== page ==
How Trump used the incredible power of rejection to win the White House

In the weeks since Donald Trump stunned the world and won the 2016 presidential election, many people have weighed in with analysis and offered their explanation of the Trump miracle from political, economic and business angles. However, there was one aspect that led to Trump’s victory that almost no one has talked about – his mastery of rejection.

I am not a Trump supporter, to say the least. And I don’t agree with most of his policies and rhetoric. That being said, as an entrepreneur and researcher on the subject of fear and rejection, I see all people through the lens of their relationship with rejection.

As a result, I found Trump's candidacy fascinating. In my newly published TED talk on rejection, I discussed this phenomenon: that the people who changed the world, against overwhelming odds, were not the people who avoided rejection, but those who embraced it and used it as their power.

Unfortunately, the power of rejection is an amoral power. It was used by my personal heroes such as Mahatma Gandhi and Dr. Martin Luther King Jr., but also by ruthless dictators such as Adolf Hitler and Joseph Stalin.

The people who changed the world, against overwhelming odds, were not the people who avoided rejection, but those who embraced it and used it as their power.

In the case of Donald Trump, it’s too early to predict how his presidency will unfold, but one thing was clear -- Trump understood and used the power of rejection better than all of his opponents. Here are three major reasons why.

1. Trump actively sought rejection to build his tribe and jumpstart his campaign. Most politicians run away from rejection. During the primaries, Trump’s traditional and well-funded opponents such as Jeb Bush and Marco Rubio read roundly crafted speeches, used carefully assembled focus groups, and avoided controversies and rejections like plagues. As a result, we ended up with polished yet robotic candidates trying to appease to everyone.

Donald Trump, on the other hand, did exactly the opposite. He went after the rejections that came with controversy. From the moment he declared his candidacy, he talked about Mexican immigrants as criminals and rapists, remarks roundly rejected by people from all sides.

Trump is a successful businessman, living in a progressive city, and it wouldn't be far-fetched to assume that he could foresee  public reactions. But he also understood that strong rejection meant deep-rooted emotion from two sides.

If Trump were to be rejected by one group, he would find another group accepting him with equal fervor. By using rejection, he quickly found his own tribe to build upon.  As an outsider and longshot candidate, he needed that foundation fast.

Second, throughout his campaign, Trump kept using rejections as fuels for both his tribe and himself.

A traditional candidate such as Mitt Romney or Hilary Clinton, when faced with strong rejection and criticism, would treat them like problems and attempt to solve them. They would apologize for their gaffe such as “47 percent” or “deplorables” and move on. Trump, on the other hand, treated rejections as wood to his fire.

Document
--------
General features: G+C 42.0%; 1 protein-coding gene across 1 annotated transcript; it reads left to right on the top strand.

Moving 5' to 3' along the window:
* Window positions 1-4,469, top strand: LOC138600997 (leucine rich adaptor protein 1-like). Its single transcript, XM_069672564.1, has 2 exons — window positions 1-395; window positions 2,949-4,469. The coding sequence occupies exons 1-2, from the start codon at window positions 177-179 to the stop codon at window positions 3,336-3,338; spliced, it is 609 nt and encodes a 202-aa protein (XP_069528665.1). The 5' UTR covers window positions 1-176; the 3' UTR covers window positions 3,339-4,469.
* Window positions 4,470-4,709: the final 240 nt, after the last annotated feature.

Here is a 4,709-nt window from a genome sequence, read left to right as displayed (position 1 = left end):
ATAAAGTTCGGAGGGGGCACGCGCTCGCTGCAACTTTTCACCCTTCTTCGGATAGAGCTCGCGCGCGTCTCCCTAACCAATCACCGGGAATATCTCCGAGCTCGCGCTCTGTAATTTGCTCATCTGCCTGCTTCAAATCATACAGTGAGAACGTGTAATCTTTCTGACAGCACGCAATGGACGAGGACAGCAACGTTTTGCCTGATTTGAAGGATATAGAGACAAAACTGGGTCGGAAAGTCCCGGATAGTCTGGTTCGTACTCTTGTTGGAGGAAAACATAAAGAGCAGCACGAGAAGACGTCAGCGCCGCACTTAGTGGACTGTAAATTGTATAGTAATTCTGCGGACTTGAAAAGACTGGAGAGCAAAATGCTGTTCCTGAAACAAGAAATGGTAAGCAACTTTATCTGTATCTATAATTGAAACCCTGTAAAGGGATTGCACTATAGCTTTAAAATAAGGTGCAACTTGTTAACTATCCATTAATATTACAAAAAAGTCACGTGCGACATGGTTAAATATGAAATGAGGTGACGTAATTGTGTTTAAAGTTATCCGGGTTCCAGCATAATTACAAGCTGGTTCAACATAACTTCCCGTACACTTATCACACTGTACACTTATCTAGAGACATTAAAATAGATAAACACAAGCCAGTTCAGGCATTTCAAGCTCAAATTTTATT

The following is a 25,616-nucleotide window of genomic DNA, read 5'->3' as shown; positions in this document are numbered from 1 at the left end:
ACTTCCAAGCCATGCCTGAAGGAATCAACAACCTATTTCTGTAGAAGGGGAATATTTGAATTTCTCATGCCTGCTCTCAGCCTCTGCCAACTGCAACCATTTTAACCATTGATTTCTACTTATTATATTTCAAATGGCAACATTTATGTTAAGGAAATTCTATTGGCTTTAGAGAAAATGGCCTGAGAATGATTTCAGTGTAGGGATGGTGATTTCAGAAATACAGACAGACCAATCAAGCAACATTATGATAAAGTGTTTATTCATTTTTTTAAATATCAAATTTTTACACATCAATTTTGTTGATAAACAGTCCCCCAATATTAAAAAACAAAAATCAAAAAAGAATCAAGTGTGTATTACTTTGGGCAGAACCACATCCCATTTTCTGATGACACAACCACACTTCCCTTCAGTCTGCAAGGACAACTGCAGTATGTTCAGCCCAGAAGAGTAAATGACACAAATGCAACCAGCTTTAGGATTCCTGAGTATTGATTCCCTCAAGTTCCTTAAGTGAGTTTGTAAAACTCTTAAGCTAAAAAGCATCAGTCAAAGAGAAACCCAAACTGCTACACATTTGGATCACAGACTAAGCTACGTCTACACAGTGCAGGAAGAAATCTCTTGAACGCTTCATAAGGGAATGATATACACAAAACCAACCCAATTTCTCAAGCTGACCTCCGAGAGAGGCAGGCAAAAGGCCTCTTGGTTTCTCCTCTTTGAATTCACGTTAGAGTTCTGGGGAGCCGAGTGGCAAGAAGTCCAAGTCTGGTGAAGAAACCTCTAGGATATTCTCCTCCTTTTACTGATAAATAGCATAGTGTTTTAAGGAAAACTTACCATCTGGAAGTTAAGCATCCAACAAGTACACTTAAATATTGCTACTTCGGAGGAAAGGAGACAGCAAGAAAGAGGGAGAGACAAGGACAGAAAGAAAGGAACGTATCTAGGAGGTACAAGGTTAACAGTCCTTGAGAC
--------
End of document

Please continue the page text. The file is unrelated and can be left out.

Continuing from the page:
On an organizational level, for every rejection that came with his controversial remarks, he fed them directly to this tribe and blamed it on the "crooked media." By building up this enemy and its "attacks," he fueled the growth of his supporters, which included many if not most people already frustrated with and distrustful of the media.

On a personal level, Trump thrived on rejection. In fact, one could argue that President Obama's public humiliation of Trump during 2011's White House Correspondents' Association dinner gave birth to Trump’s decision to run four years later.

Throughout society, we can find extraordinarily successful people such as Michael Jordan and Steve Jobs using rejection to fuel their own motivation. Trump was no exception.

Lastly, Trump never gave up no matter how overwhelming the rejection was.

In just the past two presidential elections, we can find many candidates giving up after public rejection or even indication of rejection. Tim Pawlenty folded his campaign after an unfavorable Iowa straw poll result. Rick Perry said goodbye after “oops.” Scott Walker waved sayonara after two mediocre debates.

Trump, on the other hand, never let rejection define his fate. He continued to battle through his worst rejections and failures, whether it was losing the Iowa Caucus, being down double digits in the national polls to Clinton, getting crushed (according to some analysts) in three consecutive presidential debates, or being blindsided by a devastating video scandal.

Of course, it’s easy to look back now and see that none of these rejections were fatal setbacks. But, at the time they occurred, many people, including pundits, the public and even people in his own party believed it was the end for Trump.

Facing these odds, many traditional candidates would have quit. Trump, to his credit, never quit or was even rumored to have considered quitting.

I supported neither Trump nor Hillary Clinton in this election, and I was apprehensive of Trump’s unpredictability and rhetoric. That said, the result of the 2016 election wasn’t a shock to me.

The day before the election on November 7, when all the polls showed Clinton as an overwhelming favorite, I went to both Trump's and Clinton’s websites looking at their schedules on election night.

On Clinton’s site, it said “Election Night Related Events”. And on Trump’s site, it said “Victory Rally and Party.”

Somehow, I had a sense then which campaign was more cautious and which one was more fearless.

In battles, whether with sports or presidential elections, if you have to bet on one side, always bet on the fearless side.